Finally we have Visage. Of the four he has the least immediate tools for finding farm, but it’s possible that his Familiars make up for this once he hits six. Visage has appeared to be largely unhindered by his 6.79 nerf as long as teams compensate for his early game fragility.

Outside of these four heroes, support options look rather dismal.


Abaddon was not available for the entirety of 6.78

With the exception of Earthshaker, representation rates are down across the board. On top of that, win percentages are looking dismal for everyone but Bane and Rubick, who are both holding relatively steady, and Nyx Assassin, who is inexplicably up despite the 6.79 Impale nerf. There are a few lesser used supports that are doing alright (such as Vengeful Spirit at a 50% win rate/10.9% pick rate), but there are no obvious contenders to the top four.

Of course there’s the possibility that an increase in jungling is poaching some of these support slots, but the stats don’t really support this theory.

Collectively, pick rates are down slightly for the big three junglers. Chen and Enchantress are struggling some, lending credence to the theory that the neutral creep XP nerfs in 6.79 have hurt jungling, but Enigma appears to be completely unfazed. His 6.79 performances have been quite good (if a bit sparse), but he’s comparable to Anti-Mage/Spectre/Shadow Fiend in that he has the potential to be shut down hard if teams see the pick coming and react to it.

Push Comes to Shove

Thanks to some indirect buffs, mass Necrobooks have come back in style in 6.79 (a trend with likely more staying power than the mass Midas strategy), but that’s not the only boost push comps saw with the patch. Four of the heroes with the largest win rate boosts in the patch are pushing specialists that were mostly ignored in 6.78, and they’ve all seen increased usage in the latest patch.

Pugna has been the standout performer of the four. He saw very limited use in 6.78 but was the centerpiece in a handful of very convincing victories. With 6.79’s buffs to almost every ability in his arsenal, Pugna is being seen as a real threat, and he now has the 3rd highest bans in the new patch. Pugna’s role of an early pusher is comparable to the success Leshrac saw in the TI2 era. Pugna’s one downside is that he is perceived as needing safe lane farm, which often robs his team of a proper late game contingency plan.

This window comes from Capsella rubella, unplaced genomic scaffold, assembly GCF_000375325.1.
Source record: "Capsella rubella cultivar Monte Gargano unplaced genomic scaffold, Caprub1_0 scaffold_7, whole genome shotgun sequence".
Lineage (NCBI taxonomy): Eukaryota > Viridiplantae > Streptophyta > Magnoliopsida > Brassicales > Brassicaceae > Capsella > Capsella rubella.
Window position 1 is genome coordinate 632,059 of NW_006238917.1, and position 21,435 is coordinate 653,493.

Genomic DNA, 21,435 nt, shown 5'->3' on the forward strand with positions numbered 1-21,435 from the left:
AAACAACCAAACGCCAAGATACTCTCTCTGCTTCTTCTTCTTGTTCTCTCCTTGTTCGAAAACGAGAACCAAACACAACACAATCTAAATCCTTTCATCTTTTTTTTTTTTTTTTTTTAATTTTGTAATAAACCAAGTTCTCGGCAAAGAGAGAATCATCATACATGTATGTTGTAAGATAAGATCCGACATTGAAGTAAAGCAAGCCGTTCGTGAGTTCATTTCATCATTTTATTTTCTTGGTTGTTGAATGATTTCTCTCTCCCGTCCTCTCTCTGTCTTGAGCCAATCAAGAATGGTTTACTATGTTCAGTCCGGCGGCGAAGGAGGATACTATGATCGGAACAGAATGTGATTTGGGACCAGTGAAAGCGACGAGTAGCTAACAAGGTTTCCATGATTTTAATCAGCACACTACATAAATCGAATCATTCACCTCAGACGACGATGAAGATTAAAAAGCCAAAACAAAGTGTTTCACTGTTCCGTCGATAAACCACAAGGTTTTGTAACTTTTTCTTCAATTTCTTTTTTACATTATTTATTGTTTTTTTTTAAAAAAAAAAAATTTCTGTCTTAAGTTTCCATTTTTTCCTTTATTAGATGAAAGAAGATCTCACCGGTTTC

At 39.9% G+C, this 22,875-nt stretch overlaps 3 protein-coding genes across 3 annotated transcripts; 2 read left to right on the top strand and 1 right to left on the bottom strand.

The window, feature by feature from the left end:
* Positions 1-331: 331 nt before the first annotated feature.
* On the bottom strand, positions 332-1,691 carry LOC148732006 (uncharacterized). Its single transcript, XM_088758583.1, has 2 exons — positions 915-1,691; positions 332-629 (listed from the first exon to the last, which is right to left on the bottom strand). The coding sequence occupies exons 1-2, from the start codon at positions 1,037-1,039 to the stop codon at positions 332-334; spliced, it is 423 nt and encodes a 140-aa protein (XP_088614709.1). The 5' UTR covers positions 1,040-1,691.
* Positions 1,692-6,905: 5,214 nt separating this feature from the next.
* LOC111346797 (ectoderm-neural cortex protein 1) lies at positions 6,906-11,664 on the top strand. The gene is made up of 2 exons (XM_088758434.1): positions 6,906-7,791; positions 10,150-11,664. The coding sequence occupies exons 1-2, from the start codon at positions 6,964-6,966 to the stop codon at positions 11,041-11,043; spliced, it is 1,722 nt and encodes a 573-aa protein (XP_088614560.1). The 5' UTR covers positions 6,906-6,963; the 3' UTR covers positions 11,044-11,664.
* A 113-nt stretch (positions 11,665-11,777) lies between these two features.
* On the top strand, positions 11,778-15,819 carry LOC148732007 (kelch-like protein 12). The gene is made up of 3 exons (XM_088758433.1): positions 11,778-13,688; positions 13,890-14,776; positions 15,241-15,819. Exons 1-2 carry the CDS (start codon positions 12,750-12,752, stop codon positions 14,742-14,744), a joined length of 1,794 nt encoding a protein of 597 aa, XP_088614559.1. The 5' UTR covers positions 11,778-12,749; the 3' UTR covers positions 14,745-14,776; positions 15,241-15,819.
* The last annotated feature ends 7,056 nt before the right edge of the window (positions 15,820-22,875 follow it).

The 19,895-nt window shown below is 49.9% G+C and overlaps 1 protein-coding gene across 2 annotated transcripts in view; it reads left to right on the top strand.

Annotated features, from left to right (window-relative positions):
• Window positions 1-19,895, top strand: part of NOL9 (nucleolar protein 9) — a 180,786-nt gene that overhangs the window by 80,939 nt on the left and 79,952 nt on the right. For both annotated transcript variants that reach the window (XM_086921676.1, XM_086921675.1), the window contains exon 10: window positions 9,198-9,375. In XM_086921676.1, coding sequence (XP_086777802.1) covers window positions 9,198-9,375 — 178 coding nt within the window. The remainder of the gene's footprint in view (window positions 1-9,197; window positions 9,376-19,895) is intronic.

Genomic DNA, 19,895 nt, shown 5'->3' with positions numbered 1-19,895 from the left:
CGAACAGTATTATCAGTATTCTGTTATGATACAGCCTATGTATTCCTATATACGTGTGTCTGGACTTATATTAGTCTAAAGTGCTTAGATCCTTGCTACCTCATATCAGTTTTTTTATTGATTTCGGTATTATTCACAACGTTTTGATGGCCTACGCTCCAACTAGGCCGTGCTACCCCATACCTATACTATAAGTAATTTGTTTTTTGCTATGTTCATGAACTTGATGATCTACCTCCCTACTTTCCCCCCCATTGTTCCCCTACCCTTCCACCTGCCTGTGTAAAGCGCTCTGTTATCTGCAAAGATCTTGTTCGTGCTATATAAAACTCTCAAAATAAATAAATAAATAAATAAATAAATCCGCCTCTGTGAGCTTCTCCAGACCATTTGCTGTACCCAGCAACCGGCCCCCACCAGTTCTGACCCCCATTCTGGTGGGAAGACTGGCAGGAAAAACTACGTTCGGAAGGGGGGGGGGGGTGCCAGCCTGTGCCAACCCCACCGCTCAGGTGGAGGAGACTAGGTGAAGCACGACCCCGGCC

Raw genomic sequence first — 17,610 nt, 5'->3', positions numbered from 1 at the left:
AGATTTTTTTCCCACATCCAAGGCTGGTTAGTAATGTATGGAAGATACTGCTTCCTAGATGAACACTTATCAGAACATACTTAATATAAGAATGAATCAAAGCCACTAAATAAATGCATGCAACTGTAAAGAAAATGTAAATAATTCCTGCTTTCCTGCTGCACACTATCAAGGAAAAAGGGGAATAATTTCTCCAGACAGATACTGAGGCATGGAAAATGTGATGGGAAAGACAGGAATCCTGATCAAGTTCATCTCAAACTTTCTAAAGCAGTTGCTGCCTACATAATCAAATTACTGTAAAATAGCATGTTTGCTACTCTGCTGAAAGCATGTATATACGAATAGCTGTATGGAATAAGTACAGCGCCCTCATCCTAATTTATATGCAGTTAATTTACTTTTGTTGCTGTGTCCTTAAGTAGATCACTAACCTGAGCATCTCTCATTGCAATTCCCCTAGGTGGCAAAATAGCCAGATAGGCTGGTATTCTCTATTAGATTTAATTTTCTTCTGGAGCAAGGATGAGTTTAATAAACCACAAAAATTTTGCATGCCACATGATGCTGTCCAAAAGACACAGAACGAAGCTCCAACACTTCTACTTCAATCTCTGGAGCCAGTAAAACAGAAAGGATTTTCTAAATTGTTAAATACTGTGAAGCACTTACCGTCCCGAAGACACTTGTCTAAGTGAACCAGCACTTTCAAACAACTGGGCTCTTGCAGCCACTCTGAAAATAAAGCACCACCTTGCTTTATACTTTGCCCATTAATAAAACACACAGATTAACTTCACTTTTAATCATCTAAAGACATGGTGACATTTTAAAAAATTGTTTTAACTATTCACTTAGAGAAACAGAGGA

Death Prophet might have taken over from Warlock as the strongest pubstomper that everybody ignores, but she may have also taken over from Warlock as the most successful pub hero that can’t make it work competitively. Her record overall has been pretty dismal, but if you look at the individual games there are a number of games that Death Prophet has lost despite putting up what appears to have been a solid performance. Perhaps she lacks closing power in a competitive environment, but my suspicion is that she’s better than her statline would indicate.

Unlike the rest of this list, Shadow Shaman has been quiet and reliable. He’s comparatively flexible when it comes to his role, and has seen a decent amount of success as a support. It’s unlikely he’ll become a must-pick hero, but he’s a great pick-up if you want to shore up your CC and objective control.

Finally we have Lycan, who like Death Prophet, has seen a good amount of pub success mixed in with some abysmal competitive results. Of the four, he’s the hero I’m most skeptical about, but I wouldn’t write him off completely just yet. It could just be a matter of finding the right sort of line-up or lane setup in order to get him to where he wants to be in the midgame. For now though, I don’t expect too many teams to be eager to try him out in a high stakes scenario.

Conclusions, My Top 5, and Some Other Noteworthy Heroes That Just Didn’t Fit Anywhere Else

So that does it. 6.79 is a crazy patch that throws old laning strategies into question and flattens the hero hierarchy. For now, winning is much less focused on grabbing Flavour-of-the-Month picks, allowing teams the room to experiment and innovate. Now with the nuance taken care of, let’s give you an arbitrary top 5 list based on questionable criteria because this is the internet and we all know what you’re here for.

#5 — Gyrocopter
I really only had a top 4, so this pick might be a bit of a reach. Still, even though Gyrocopter has been relatively ignored this patch, at least compared to the attention he’s used to, there’s no reason to believe he’s fallen off. Maybe his 65.5% win rate in 6.79 is a low sample size fluke, but Gyrocopter has been at a reliable win rate over 1,500 games going all the way back to 6.77. I also have more faith in Gyrocopter as a risk-averse carry pick in high profile games than, say, Dragon Knight who has a similar overall 6.79 win rate. During TI3, Gyrocopter put up a 55.6% win rate compared to 43.9% for Dragon Knight. Ok sure, this was largely on the back of Alliance going 8-0 with the hero. Whatever, moving on.

#4 — Pugna